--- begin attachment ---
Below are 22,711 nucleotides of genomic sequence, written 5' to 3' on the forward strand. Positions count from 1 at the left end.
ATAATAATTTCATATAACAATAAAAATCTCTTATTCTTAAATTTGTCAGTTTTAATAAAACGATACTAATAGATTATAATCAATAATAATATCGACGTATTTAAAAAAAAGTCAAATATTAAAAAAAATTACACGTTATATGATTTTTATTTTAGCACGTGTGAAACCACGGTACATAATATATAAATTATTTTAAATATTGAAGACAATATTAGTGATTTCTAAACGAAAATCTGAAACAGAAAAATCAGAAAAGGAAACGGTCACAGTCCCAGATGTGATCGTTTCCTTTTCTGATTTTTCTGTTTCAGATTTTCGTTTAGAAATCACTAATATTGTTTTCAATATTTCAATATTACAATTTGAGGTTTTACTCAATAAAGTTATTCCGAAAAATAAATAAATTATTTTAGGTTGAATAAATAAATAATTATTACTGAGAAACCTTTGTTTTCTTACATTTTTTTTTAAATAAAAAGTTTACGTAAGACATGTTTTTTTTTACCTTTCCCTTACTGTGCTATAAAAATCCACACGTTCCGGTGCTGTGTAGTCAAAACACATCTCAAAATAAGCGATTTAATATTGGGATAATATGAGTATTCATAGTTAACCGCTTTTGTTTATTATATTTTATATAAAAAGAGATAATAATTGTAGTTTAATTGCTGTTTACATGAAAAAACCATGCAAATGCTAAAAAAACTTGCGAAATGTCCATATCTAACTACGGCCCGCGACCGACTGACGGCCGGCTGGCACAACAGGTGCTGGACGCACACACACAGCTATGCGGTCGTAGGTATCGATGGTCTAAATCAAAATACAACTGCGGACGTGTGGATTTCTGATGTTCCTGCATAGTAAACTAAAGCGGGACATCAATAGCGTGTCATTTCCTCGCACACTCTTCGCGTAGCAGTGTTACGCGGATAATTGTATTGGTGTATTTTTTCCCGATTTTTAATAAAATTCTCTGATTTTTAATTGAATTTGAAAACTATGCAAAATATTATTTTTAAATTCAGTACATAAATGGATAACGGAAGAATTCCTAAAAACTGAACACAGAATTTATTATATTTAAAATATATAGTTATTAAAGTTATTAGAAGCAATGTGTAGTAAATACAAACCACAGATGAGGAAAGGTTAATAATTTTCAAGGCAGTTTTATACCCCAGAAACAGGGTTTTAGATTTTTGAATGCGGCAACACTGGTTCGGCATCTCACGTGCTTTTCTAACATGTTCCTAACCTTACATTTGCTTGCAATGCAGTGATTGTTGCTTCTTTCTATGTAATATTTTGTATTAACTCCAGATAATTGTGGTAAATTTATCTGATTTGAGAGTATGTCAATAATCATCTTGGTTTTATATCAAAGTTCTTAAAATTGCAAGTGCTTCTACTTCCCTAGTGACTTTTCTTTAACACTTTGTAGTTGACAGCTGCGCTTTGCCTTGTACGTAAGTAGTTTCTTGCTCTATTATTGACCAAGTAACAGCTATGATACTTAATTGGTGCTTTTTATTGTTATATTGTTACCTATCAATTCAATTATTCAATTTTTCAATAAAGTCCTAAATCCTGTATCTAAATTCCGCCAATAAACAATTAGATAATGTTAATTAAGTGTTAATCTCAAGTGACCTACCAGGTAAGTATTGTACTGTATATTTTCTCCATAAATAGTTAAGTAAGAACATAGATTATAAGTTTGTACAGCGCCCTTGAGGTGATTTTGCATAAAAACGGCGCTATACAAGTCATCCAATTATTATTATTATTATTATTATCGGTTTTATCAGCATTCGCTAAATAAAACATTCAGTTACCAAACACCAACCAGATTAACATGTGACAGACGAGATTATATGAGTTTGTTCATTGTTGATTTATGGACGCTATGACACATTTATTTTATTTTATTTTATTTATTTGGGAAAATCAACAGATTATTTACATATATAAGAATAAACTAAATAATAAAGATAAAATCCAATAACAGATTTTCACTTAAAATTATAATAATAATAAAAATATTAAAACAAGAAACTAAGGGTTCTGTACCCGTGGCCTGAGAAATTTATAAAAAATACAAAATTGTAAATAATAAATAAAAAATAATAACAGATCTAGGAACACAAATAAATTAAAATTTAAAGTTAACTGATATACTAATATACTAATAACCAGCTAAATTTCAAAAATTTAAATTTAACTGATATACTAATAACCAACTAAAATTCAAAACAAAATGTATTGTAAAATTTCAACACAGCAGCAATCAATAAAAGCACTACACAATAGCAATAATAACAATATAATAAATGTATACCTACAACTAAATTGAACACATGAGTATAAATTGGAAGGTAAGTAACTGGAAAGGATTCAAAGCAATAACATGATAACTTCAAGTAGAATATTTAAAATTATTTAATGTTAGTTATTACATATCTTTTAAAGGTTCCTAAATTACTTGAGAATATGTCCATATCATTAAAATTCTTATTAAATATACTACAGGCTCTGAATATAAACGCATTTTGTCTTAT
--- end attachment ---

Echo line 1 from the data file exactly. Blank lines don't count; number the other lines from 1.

Below are 22,711 nucleotides of genomic sequence, written 5' to 3' on the forward strand. Positions count from 1 at the left end.